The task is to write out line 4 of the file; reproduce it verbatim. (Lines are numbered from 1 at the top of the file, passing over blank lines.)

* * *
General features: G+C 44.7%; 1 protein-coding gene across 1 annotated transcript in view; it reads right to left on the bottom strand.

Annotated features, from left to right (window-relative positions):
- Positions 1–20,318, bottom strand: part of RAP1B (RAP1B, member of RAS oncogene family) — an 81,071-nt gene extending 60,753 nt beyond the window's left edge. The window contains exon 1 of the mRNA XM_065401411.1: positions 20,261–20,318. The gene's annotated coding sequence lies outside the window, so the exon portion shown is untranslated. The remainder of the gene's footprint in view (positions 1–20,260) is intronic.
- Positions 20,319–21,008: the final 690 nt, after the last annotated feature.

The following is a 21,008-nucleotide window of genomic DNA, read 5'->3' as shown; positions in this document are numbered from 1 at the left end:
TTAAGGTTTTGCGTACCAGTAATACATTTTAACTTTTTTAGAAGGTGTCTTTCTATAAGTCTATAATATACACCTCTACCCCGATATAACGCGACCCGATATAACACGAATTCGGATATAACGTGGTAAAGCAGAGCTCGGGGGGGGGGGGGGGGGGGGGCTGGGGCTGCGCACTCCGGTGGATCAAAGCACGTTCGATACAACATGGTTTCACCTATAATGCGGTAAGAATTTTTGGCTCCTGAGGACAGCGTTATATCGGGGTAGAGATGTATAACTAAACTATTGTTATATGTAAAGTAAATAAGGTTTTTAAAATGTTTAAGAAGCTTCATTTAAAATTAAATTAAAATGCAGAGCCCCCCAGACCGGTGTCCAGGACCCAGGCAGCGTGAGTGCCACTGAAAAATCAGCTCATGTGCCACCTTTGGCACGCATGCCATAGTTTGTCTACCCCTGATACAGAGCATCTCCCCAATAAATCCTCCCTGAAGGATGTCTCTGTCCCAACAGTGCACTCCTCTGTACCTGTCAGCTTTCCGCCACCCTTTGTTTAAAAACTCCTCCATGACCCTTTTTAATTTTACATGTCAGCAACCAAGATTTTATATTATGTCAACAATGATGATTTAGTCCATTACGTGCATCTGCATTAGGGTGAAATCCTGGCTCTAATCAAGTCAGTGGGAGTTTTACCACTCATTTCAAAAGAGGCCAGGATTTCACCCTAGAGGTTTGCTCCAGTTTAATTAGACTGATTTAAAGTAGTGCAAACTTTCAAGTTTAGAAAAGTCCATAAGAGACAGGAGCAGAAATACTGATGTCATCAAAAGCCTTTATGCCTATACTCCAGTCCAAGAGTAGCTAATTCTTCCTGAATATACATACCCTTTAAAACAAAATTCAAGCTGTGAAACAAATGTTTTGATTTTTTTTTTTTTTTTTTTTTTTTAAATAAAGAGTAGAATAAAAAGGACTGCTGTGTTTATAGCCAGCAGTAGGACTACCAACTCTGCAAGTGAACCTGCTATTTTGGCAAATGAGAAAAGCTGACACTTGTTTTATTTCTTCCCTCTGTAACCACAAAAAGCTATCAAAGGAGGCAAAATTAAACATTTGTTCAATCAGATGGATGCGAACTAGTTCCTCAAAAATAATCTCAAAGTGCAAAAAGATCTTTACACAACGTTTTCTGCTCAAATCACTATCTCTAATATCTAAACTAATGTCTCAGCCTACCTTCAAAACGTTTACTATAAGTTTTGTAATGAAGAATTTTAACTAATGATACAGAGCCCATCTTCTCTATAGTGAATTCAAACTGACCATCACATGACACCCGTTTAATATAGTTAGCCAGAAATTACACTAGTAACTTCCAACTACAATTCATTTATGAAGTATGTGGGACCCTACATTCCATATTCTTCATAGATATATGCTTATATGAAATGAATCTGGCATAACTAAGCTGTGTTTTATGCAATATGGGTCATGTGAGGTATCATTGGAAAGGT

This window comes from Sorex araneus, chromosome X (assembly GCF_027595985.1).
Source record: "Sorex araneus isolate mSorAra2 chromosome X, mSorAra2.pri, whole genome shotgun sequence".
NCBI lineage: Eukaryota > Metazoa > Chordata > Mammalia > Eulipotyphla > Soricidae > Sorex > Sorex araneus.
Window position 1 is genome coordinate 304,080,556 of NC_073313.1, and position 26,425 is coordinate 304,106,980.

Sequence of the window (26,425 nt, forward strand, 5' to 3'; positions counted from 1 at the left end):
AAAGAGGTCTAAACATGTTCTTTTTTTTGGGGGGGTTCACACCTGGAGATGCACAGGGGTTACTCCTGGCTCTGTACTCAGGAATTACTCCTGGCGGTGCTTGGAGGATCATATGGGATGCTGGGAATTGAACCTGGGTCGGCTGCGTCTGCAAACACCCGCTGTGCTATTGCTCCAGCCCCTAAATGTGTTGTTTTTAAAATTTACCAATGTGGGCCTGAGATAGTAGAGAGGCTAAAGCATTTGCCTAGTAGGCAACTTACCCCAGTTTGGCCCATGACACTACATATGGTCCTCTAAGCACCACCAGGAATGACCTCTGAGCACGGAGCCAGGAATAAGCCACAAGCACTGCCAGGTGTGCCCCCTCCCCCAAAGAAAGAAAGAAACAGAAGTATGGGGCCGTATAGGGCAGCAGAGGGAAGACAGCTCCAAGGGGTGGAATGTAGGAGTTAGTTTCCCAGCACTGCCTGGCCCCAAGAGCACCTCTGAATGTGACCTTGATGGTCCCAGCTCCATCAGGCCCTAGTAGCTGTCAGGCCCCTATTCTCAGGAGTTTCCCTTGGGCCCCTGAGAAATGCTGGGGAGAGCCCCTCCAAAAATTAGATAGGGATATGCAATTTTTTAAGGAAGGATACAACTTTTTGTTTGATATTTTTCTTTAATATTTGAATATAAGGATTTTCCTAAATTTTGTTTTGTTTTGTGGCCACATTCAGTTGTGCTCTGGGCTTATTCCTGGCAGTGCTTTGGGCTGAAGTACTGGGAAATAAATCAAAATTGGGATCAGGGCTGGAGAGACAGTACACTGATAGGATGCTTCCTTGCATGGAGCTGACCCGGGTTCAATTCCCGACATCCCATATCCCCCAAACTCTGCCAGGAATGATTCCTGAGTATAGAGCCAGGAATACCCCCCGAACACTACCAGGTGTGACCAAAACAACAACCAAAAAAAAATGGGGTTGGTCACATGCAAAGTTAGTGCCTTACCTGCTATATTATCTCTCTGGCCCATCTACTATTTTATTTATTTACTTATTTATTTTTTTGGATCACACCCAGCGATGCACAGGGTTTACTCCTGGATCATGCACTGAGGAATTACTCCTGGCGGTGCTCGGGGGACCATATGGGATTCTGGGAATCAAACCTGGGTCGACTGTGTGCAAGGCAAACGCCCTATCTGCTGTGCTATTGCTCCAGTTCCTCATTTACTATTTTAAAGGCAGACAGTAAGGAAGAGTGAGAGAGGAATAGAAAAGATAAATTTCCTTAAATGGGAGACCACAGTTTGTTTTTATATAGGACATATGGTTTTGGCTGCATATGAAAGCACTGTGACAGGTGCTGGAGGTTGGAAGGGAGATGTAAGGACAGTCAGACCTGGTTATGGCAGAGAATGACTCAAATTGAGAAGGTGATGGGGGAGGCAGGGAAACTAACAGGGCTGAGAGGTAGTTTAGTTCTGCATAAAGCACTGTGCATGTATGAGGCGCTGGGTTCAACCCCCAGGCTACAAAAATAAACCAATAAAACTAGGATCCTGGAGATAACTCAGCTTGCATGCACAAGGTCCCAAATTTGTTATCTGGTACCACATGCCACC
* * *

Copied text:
- Positions 20,319–21,008: the final 690 nt, after the last annotated feature.